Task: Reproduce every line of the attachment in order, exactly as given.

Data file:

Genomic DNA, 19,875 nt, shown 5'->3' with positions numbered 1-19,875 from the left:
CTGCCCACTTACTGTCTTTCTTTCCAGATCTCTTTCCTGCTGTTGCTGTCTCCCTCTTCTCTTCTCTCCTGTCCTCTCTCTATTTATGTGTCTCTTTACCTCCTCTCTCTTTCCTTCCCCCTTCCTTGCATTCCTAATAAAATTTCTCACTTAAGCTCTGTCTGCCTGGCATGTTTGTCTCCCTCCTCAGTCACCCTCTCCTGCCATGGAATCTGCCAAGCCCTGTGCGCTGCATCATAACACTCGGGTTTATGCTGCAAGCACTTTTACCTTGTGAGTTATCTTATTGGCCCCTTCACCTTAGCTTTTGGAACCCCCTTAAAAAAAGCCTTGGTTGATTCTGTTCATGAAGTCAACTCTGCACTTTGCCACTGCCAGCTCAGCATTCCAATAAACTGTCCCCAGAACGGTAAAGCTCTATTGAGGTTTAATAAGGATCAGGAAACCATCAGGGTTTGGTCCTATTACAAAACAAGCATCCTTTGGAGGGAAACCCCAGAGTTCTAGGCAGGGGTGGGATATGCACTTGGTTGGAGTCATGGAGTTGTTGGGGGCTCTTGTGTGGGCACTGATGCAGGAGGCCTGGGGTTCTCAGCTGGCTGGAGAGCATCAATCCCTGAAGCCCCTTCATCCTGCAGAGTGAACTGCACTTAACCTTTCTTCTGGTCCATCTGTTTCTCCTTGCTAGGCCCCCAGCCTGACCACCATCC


Genomic DNA, 19,875 nt, shown 5'->3' with positions numbered 1-19,875 from the left:
CTGCCCACTTACTGTCTTTCTTTCCAGATCTCTTTCCTGCTGTTGCTGTCTCCCTCTTCTCTTCTCTCCTGTCCTCTCTCTATTTATGTGTCTCTTTACCTCCTCTCTCTTTCCTTCCCCCTTCCTTGCATTCCTAATAAAATTTCTCACTTAAGCTCTGTCTGCCTGGCATGTTTGTCTCCCTCCTCAGTCACCCTCTCCTGCCATGGAATCTGCCAAGCCCTGTGCGCTGCATCATAACACTCGGGTTTATGCTGCAAGCACTTTTACCTTGTGAGTTATCTTATTGGCCCCTTCACCTTAGCTTTTGGAACCCCCTTAAAAAAAGCCTTGGTTGATTCTGTTCATGAAGTCAACTCTGCACTTTGCCACTGCCAGCTCAGCATTCCAATAAACTGTCCCCAGAACGGTAAAGCTCTATTGAGGTTTAATAAGGATCAGGAAACCATCAGGGTTTGGTCCTATTACAAAACAAGCATCCTTTGGAGGGAAACCCCAGAGTTCTAGGCAGGGGTGGGATATGCACTTGGTTGGAGTCATGGAGTTGTTGGGGGCTCTTGTGTGGGCACTGATGCAGGAGGCCTGGGGTTCTCAGCTGGCTGGAGAGCATCAATCCCTGAAGCCCCTTCATCCTGCAGAGTGAACTGCACTTAACCTTTCTTCTGGTCCATCTGTTTCTCCTTGCTAGGCCCCCAGCCTGACCACCATCC